With textbook prices continuing to be a burden for many students, an increasing number of college bookstores are starting to offer textbook rental programs. But USM — for the time being, at least — is holding off on the service.

Nikki Piaget, director of the bookstore, said they’re still considering how to rent books to students, but they plan to offer the service in the spring semester.

“Sometimes they are better deals and sometimes they are not,” she said Wednesday afternoon.

“Students have to do the math.”

For many students, it may be worth it to buy a text book and keep it — especially if it relates to their major. But for students taking core classes who likely won’t need the book again, renting may be the best option.

Bri Robinson, a junior social work student, said she’d be in favor of a textbook rental program on campus. “That is really cool,” she said. She said she’s spending $425 this semester — a jump from previous years. “This year I had three classes specifically with $100 books,” she said. Sometimes the bookstore won’t buy them back, which is frustrating, she said. “I hate it,” she said, adding that it seems “every math book I have ever bought” was declined to be repurchased by the bookstore.

Max Anderson, a junior political science student, said he anticipates spending $250 on textbooks this semester. He said he probably wouldn’t rent required texts because he likes to hold on to books relevant to his major.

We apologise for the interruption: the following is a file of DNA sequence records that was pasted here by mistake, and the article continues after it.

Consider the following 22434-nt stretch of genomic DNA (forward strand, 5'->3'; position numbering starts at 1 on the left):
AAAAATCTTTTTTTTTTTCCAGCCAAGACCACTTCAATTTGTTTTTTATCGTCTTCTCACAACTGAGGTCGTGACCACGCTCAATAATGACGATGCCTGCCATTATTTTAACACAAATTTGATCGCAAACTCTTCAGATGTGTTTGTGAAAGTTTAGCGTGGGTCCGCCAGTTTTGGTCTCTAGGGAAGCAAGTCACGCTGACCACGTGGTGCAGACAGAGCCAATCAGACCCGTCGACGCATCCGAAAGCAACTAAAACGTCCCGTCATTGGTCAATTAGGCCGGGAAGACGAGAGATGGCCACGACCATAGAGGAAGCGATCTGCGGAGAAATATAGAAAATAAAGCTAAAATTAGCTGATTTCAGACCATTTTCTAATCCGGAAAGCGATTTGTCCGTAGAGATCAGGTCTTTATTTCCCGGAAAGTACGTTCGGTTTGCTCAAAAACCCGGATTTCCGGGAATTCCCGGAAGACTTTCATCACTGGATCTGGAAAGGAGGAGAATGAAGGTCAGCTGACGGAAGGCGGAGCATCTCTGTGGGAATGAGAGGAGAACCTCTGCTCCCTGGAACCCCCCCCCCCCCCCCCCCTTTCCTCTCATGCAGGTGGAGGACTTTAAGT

Husson College started renting books this semester. And so far, students seem to be liking the new service.

“It has been very successful. So far students love it,” said Janet Francoeur, manager of the Husson bookstore.

The Husson bookstore is managed by Follett Higher Education Group. FHEG is in charge of the rental program and determines availabilities of textbooks for rent.

The University of Maine bookstore also began offering a textbook rental program this fall. They currently offer only 18 different titles for rental, but Dick Young, interim manager of the bookstore, said those titles are for higher-attended courses and would be new otherwise. “We’ve had a fairly decent response to it,” said Young. He said they’ll be looking to grow the program if it’s successful this semester.

Bates, Bowdoin, Colby, St. Joseph’s and Thomas are also offering a textbook rental option.

Piaget said the idea to offer textbook rentals on campus is relatively new — she’s only been hearing of it since the spring, she said. There are other online companies such as Chegg.com that offer rentals.

Piaget says that, in the future, students will likely mix buying and renting books. The bookstore also offers download coupons for e-books. Piaget says they’re starting to see a “very slight” uptick in e-books sold, but the technology may not be quite there yet.

“We want to give the students options,” said Piaget. “If we’re doing that, we’re doing our job.”

Paul Koenig contributed reporting.


  1. I have been attending USM for the past two years and over 80% of my books have been purchased outside of USM. High pricing differences are making it impossible to justify the USM purchase of most texts. Just this semester one of my texts was listed at USM for 87.00 used, I purchased it online for 55.00 and NO shipping cost! Pricing like this makes students wonder about the sustainability of the USM bookstore as a business. Unless USM is banking on young and unaware freshmen to subsidize the bookstore with blind purchases…I see a failure in the economics coming soon! Thumbs Up on the rental business!


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